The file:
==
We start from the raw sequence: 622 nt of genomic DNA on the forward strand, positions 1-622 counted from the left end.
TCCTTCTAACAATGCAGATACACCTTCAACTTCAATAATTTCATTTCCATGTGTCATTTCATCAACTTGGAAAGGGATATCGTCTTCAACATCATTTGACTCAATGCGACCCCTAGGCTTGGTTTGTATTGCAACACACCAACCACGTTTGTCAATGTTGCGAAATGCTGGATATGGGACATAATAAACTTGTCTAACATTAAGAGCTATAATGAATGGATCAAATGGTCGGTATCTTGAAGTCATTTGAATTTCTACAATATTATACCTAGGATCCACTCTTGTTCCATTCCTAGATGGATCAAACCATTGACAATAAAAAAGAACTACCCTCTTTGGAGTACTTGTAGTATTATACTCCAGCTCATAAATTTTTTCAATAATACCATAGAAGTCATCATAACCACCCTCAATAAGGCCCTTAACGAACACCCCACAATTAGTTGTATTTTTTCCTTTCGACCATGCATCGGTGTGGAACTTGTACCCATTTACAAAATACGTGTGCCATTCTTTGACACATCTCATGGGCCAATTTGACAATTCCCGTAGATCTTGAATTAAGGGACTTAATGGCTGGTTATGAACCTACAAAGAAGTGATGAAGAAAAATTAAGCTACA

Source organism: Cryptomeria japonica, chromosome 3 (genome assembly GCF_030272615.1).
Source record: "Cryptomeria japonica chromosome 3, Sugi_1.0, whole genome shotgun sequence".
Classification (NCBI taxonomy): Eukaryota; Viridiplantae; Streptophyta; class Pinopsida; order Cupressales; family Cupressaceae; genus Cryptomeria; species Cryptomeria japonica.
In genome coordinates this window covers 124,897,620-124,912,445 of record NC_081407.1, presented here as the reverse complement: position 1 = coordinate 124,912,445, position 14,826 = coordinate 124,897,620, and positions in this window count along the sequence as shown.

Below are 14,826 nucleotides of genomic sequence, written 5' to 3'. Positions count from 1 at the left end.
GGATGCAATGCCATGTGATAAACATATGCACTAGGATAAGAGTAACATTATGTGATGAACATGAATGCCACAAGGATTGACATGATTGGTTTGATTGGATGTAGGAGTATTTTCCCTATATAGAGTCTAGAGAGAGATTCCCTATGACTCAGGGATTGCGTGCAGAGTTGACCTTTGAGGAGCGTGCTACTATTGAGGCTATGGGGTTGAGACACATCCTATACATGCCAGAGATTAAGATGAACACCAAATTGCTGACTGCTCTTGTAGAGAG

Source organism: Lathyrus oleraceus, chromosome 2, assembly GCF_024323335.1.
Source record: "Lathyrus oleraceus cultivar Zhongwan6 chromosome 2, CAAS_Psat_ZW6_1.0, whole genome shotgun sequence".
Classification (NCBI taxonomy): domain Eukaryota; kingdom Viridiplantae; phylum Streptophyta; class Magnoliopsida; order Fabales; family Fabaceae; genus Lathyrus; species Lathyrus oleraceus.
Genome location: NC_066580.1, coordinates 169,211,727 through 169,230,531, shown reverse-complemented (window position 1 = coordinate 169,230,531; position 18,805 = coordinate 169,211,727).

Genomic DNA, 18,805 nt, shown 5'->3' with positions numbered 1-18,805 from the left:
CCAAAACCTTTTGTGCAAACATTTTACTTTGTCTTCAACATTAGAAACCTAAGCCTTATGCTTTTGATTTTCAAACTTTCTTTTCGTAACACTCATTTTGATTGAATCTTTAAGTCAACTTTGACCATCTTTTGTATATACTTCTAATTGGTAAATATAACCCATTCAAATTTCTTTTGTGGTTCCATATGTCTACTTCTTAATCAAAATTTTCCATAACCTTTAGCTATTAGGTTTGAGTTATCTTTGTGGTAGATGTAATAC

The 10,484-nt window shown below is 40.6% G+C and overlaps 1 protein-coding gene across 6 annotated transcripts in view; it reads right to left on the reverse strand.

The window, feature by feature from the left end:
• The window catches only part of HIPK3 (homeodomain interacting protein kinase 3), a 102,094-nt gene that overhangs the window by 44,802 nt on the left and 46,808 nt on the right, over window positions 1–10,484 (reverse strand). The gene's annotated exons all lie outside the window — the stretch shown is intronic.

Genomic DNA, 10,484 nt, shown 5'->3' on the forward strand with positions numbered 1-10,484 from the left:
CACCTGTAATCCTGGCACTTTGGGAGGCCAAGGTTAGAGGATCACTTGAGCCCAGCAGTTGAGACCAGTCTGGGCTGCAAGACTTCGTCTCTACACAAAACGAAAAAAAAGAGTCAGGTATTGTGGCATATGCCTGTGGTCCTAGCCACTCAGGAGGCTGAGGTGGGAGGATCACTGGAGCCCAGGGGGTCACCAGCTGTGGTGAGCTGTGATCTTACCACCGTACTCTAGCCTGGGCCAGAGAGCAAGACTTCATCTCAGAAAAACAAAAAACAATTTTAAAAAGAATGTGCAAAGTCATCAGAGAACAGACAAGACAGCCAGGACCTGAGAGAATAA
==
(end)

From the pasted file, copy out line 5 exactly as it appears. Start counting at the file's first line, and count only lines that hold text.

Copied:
Classification (NCBI taxonomy): Eukaryota; Viridiplantae; Streptophyta; class Pinopsida; order Cupressales; family Cupressaceae; genus Cryptomeria; species Cryptomeria japonica.